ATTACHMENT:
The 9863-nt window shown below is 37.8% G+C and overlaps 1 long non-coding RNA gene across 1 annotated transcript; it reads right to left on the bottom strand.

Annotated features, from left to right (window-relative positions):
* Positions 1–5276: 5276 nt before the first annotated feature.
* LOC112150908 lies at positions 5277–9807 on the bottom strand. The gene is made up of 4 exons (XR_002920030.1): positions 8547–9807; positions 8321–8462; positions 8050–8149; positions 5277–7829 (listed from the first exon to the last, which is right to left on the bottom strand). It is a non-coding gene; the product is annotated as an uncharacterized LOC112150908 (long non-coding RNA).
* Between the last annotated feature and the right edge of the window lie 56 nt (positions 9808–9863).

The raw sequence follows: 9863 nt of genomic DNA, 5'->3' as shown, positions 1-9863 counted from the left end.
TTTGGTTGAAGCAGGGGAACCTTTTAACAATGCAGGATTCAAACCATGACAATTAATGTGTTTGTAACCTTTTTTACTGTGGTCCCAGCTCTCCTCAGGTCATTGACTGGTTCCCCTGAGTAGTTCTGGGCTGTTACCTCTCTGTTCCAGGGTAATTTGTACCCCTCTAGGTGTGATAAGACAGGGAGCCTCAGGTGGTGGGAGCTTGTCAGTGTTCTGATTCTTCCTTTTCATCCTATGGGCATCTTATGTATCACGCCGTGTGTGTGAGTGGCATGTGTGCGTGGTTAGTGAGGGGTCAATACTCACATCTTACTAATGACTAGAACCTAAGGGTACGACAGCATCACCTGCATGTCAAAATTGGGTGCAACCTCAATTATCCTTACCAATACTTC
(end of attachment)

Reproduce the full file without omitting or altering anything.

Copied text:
The 9863-nt window shown below is 37.8% G+C and overlaps 1 long non-coding RNA gene across 1 annotated transcript; it reads right to left on the bottom strand.

Annotated features, from left to right (window-relative positions):
* Positions 1–5276: 5276 nt before the first annotated feature.
* LOC112150908 lies at positions 5277–9807 on the bottom strand. The gene is made up of 4 exons (XR_002920030.1): positions 8547–9807; positions 8321–8462; positions 8050–8149; positions 5277–7829 (listed from the first exon to the last, which is right to left on the bottom strand). It is a non-coding gene; the product is annotated as an uncharacterized LOC112150908 (long non-coding RNA).
* Between the last annotated feature and the right edge of the window lie 56 nt (positions 9808–9863).

The raw sequence follows: 9863 nt of genomic DNA, 5'->3' as shown, positions 1-9863 counted from the left end.
TTTGGTTGAAGCAGGGGAACCTTTTAACAATGCAGGATTCAAACCATGACAATTAATGTGTTTGTAACCTTTTTTACTGTGGTCCCAGCTCTCCTCAGGTCATTGACTGGTTCCCCTGAGTAGTTCTGGGCTGTTACCTCTCTGTTCCAGGGTAATTTGTACCCCTCTAGGTGTGATAAGACAGGGAGCCTCAGGTGGTGGGAGCTTGTCAGTGTTCTGATTCTTCCTTTTCATCCTATGGGCATCTTATGTATCACGCCGTGTGTGTGAGTGGCATGTGTGCGTGGTTAGTGAGGGGTCAATACTCACATCTTACTAATGACTAGAACCTAAGGGTACGACAGCATCACCTGCATGTCAAAATTGGGTGCAACCTCAATTATCCTTACCAATACTTC